The Flamingo Pond

gardening, weird plants, and yard art

Tub water gardens -- ideas, tips, hints and how-to

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tub water garden
While you might think a smaller space precludes the enjoyment of a water garden, it doesn't. You can make a water garden from a small tub or half-barrel that would be perfect for a small space such as a patio or deck.

Once your project is complete, you will be able to spend warm summer evenings watching the play of patio lights and fireflies on the moving water of your pond. It's a great way to spend an evening!


How to build a tub water garden

What size water garden to build?

If you are building a water garden for a patio, you are limited by the amount of available space. It is of course prudent to build the biggest tub water garden your space and budget allows: the smaller the pond, the more quickly the ecosystem you create can break down. A bigger tub garden is also lower maintenance as water evaporation will empty a tiny water garden faster than a larger one.

Choose a water pump for your pond

You will need a pump that circulates all the water in your pond at least once per hour. It's better to buy a bigger pump than you need than a smaller one. If you don't get adequate water circulation, you will have mosquitoes breeding in your pond due to stagnant water. In addition, if you plan to add fish, they will benefit from a higher water circulation rate.

 

a bell fountain Choose a fountain for your water garden

While it is not strictly necessary to have a fountain at all, it does add a nice touch to any water garden. The sound of running water is very relaxing and really contributes to the atmosphere. A fountain will also increase the water circulation within the pond.

Be sure to choose a fountain type that fits with the scale of your pond. For a small tub water garden, this means a simple bell or spray rather than anything ornate. You also might choose a fountain that plays well with any lights in the area.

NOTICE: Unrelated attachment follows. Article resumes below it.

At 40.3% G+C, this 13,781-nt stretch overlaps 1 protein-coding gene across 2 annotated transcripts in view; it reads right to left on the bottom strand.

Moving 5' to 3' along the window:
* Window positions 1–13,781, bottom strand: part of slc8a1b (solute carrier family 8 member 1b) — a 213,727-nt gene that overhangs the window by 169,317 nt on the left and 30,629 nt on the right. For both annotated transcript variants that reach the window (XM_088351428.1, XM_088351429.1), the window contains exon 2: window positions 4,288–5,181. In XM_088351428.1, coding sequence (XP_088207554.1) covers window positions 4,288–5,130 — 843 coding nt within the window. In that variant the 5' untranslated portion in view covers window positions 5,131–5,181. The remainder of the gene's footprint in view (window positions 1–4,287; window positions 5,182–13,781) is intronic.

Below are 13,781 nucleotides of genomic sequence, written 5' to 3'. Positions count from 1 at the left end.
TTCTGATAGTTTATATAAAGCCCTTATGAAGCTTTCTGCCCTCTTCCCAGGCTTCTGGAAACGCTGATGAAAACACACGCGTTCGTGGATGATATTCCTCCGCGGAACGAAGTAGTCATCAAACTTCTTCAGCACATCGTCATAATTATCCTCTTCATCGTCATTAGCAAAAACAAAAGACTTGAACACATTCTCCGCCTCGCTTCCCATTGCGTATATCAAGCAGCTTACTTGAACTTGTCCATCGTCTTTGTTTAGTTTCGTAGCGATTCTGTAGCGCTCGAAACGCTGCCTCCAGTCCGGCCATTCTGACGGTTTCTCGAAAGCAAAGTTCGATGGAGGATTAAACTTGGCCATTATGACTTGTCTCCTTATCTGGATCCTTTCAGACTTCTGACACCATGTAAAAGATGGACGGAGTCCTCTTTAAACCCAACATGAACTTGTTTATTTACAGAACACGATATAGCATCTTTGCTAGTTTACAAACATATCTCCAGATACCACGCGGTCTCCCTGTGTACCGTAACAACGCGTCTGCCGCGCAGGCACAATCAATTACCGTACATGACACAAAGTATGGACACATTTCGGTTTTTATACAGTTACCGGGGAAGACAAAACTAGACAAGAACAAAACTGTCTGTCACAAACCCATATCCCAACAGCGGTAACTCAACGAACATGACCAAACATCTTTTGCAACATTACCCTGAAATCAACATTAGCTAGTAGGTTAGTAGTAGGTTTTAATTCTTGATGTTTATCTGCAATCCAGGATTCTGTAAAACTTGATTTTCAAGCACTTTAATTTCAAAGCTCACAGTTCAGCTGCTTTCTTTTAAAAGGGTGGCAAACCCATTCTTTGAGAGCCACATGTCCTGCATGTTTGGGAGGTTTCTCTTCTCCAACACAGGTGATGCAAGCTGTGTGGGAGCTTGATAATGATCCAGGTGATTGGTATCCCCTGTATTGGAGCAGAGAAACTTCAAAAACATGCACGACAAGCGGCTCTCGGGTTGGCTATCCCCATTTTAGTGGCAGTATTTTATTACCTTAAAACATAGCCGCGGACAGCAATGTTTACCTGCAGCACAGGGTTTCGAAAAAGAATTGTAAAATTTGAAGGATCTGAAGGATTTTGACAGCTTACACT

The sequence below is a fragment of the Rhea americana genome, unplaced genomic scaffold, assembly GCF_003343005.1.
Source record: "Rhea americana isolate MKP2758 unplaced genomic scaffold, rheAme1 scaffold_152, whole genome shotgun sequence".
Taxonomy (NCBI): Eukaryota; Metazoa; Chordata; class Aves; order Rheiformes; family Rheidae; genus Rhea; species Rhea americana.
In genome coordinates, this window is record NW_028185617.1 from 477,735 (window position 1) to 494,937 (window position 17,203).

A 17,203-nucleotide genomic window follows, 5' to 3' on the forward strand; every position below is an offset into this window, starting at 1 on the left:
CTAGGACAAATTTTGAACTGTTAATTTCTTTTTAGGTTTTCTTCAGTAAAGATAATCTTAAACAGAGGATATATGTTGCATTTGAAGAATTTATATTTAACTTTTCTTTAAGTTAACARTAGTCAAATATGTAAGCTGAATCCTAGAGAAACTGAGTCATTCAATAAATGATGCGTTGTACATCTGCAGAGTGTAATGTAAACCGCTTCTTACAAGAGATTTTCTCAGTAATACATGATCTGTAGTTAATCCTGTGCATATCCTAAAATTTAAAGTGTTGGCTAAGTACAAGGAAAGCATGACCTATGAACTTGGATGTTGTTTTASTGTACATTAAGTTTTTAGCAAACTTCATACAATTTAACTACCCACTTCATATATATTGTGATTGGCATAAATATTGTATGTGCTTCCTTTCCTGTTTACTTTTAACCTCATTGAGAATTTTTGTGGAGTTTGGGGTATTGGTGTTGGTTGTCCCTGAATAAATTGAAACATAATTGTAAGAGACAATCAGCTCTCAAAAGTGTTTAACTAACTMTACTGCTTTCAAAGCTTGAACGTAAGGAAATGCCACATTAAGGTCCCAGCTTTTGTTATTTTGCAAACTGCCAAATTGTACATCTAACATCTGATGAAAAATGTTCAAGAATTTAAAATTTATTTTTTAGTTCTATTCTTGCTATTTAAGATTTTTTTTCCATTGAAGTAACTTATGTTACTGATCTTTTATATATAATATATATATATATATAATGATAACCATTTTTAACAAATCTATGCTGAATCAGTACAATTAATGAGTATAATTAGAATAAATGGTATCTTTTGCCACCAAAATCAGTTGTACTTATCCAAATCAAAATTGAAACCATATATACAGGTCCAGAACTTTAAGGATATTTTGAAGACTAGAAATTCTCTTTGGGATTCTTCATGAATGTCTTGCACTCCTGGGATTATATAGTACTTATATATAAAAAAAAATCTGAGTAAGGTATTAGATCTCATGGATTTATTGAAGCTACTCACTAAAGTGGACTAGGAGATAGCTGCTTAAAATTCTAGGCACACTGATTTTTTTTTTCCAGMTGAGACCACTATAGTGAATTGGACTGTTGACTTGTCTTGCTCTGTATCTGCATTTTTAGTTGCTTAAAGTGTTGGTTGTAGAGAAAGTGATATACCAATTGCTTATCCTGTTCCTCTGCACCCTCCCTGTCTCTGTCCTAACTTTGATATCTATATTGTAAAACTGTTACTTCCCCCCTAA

Before buying water plants and fish

Dechlorinate any water used to fill your pond. Chlorine isn't good for plants and will kill your fish. Use a special filter on your hose when you fill the pond. Then, check the hardness, pH, etc. of your pond with the appropriate test strips. If the readings are outside the safe levels for plants and fish, fix the problems before you buy your finny friends. Your plants will be happier, too!

 

Choosing plants for a tub water garden

canna lilies Brighten up your pond with glorious colours

Adding water plants to your pond will head off algae problems later on. Choose as large a variety of plants as the size of your tub water garden allows. Here are some suggestions:

For most of your non-floating plants, it is best to pot them hydroponically to avoid getting dirt in your pond. This means removing any potting soil from your plants and potting them up using a small plastic mesh basket and river rocks.

Note: you can't do this with water lilies.

How to pot water lilies

Water lilies need some sort of soil-like medium to grow. Pot them in a small bucket or planter that does not have holes in the bottom, then fill the bucket with aquarium-grade sand. Cover the top with a layer of pea gravel, then carefully sink the planter into the pond so all the sand doesn't rush out.

Choosing fish for a tub water garden

carp How many fish will fit?

For a small pond such as this, your best choice would be a couple of the smaller carp: shubunkins or comets. Shubunkins are calico fish (tri-colour in white, red, and black), while comets are generally considered miniature koi in colouration. They require at least 10 gallons of space per fish, so you can easily calculate the proper number for your pond.

While the fish will happily eat mosquito larvae, you should also provide them with food each day. Pellet type fish food is better than flake fish food for ponds as it makes less of a mess in the pond.

If you are including fish, you will need a filter for them. No fish should be placed into a tank or pond without a filter! Choose a filter that is appropriate to the size of your pond. I use a double filter (that is, twice what would normally be required by that size pond) on any pond that contains carp as they are "messy" and will dirty the water quickly.  

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